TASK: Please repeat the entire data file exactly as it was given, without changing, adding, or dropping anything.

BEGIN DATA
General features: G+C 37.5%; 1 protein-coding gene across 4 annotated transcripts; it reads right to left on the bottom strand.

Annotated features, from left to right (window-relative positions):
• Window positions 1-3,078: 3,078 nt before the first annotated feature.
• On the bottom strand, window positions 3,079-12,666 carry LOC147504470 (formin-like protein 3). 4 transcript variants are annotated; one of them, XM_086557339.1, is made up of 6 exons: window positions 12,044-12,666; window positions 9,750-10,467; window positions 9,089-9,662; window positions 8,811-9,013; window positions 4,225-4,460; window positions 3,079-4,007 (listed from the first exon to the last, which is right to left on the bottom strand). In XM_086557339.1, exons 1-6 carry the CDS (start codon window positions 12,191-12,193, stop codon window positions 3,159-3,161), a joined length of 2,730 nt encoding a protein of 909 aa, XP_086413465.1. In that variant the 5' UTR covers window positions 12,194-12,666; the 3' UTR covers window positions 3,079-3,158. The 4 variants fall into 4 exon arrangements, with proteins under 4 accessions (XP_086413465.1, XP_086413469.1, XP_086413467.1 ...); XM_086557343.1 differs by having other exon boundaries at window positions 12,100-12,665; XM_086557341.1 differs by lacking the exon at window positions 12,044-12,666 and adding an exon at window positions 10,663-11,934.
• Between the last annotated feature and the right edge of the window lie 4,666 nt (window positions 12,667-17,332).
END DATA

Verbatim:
General features: G+C 37.5%; 1 protein-coding gene across 4 annotated transcripts; it reads right to left on the bottom strand.

Annotated features, from left to right (window-relative positions):
• Window positions 1-3,078: 3,078 nt before the first annotated feature.
• On the bottom strand, window positions 3,079-12,666 carry LOC147504470 (formin-like protein 3). 4 transcript variants are annotated; one of them, XM_086557339.1, is made up of 6 exons: window positions 12,044-12,666; window positions 9,750-10,467; window positions 9,089-9,662; window positions 8,811-9,013; window positions 4,225-4,460; window positions 3,079-4,007 (listed from the first exon to the last, which is right to left on the bottom strand). In XM_086557339.1, exons 1-6 carry the CDS (start codon window positions 12,191-12,193, stop codon window positions 3,159-3,161), a joined length of 2,730 nt encoding a protein of 909 aa, XP_086413465.1. In that variant the 5' UTR covers window positions 12,194-12,666; the 3' UTR covers window positions 3,079-3,158. The 4 variants fall into 4 exon arrangements, with proteins under 4 accessions (XP_086413465.1, XP_086413469.1, XP_086413467.1 ...); XM_086557343.1 differs by having other exon boundaries at window positions 12,100-12,665; XM_086557341.1 differs by lacking the exon at window positions 12,044-12,666 and adding an exon at window positions 10,663-11,934.
• Between the last annotated feature and the right edge of the window lie 4,666 nt (window positions 12,667-17,332).